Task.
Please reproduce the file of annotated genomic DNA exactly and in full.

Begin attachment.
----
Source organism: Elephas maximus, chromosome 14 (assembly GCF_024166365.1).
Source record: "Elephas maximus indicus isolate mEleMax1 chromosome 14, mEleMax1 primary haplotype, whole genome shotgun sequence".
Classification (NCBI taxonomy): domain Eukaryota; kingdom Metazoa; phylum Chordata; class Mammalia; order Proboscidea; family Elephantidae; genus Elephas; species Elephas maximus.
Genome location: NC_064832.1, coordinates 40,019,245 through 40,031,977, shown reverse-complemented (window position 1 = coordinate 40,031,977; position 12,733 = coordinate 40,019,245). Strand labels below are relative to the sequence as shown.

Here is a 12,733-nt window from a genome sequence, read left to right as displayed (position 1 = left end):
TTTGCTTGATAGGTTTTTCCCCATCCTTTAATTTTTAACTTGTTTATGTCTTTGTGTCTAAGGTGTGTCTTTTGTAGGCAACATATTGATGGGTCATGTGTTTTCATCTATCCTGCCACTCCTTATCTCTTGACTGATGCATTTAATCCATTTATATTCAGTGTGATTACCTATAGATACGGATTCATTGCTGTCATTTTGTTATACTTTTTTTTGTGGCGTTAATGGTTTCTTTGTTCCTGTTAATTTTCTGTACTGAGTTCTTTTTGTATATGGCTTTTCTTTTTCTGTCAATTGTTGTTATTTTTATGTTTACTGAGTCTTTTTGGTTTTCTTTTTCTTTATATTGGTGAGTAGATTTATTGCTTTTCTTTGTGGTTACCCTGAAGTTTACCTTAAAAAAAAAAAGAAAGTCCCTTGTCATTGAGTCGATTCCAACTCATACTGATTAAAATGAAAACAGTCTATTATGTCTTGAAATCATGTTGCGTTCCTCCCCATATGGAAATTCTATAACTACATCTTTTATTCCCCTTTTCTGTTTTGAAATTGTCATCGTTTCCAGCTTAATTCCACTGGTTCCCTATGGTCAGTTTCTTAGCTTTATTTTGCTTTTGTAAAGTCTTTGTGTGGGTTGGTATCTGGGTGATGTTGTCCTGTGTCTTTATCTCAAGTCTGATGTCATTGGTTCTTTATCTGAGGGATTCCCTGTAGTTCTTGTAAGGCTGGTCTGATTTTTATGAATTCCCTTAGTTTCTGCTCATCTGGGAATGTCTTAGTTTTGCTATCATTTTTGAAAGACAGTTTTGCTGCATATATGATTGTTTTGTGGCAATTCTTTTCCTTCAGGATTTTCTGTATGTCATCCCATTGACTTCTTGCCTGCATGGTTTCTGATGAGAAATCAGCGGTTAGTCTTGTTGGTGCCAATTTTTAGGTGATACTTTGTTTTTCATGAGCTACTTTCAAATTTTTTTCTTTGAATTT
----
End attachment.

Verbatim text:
Source organism: Elephas maximus, chromosome 14 (assembly GCF_024166365.1).
Source record: "Elephas maximus indicus isolate mEleMax1 chromosome 14, mEleMax1 primary haplotype, whole genome shotgun sequence".
Classification (NCBI taxonomy): domain Eukaryota; kingdom Metazoa; phylum Chordata; class Mammalia; order Proboscidea; family Elephantidae; genus Elephas; species Elephas maximus.
Genome location: NC_064832.1, coordinates 40,019,245 through 40,031,977, shown reverse-complemented (window position 1 = coordinate 40,031,977; position 12,733 = coordinate 40,019,245). Strand labels below are relative to the sequence as shown.

Here is a 12,733-nt window from a genome sequence, read left to right as displayed (position 1 = left end):
TTTGCTTGATAGGTTTTTCCCCATCCTTTAATTTTTAACTTGTTTATGTCTTTGTGTCTAAGGTGTGTCTTTTGTAGGCAACATATTGATGGGTCATGTGTTTTCATCTATCCTGCCACTCCTTATCTCTTGACTGATGCATTTAATCCATTTATATTCAGTGTGATTACCTATAGATACGGATTCATTGCTGTCATTTTGTTATACTTTTTTTTGTGGCGTTAATGGTTTCTTTGTTCCTGTTAATTTTCTGTACTGAGTTCTTTTTGTATATGGCTTTTCTTTTTCTGTCAATTGTTGTTATTTTTATGTTTACTGAGTCTTTTTGGTTTTCTTTTTCTTTATATTGGTGAGTAGATTTATTGCTTTTCTTTGTGGTTACCCTGAAGTTTACCTTAAAAAAAAAAAGAAAGTCCCTTGTCATTGAGTCGATTCCAACTCATACTGATTAAAATGAAAACAGTCTATTATGTCTTGAAATCATGTTGCGTTCCTCCCCATATGGAAATTCTATAACTACATCTTTTATTCCCCTTTTCTGTTTTGAAATTGTCATCGTTTCCAGCTTAATTCCACTGGTTCCCTATGGTCAGTTTCTTAGCTTTATTTTGCTTTTGTAAAGTCTTTGTGTGGGTTGGTATCTGGGTGATGTTGTCCTGTGTCTTTATCTCAAGTCTGATGTCATTGGTTCTTTATCTGAGGGATTCCCTGTAGTTCTTGTAAGGCTGGTCTGATTTTTATGAATTCCCTTAGTTTCTGCTCATCTGGGAATGTCTTAGTTTTGCTATCATTTTTGAAAGACAGTTTTGCTGCATATATGATTGTTTTGTGGCAATTCTTTTCCTTCAGGATTTTCTGTATGTCATCCCATTGACTTCTTGCCTGCATGGTTTCTGATGAGAAATCAGCGGTTAGTCTTGTTGGTGCCAATTTTTAGGTGATACTTTGTTTTTCATGAGCTACTTTCAAATTTTTTTCTTTGAATTT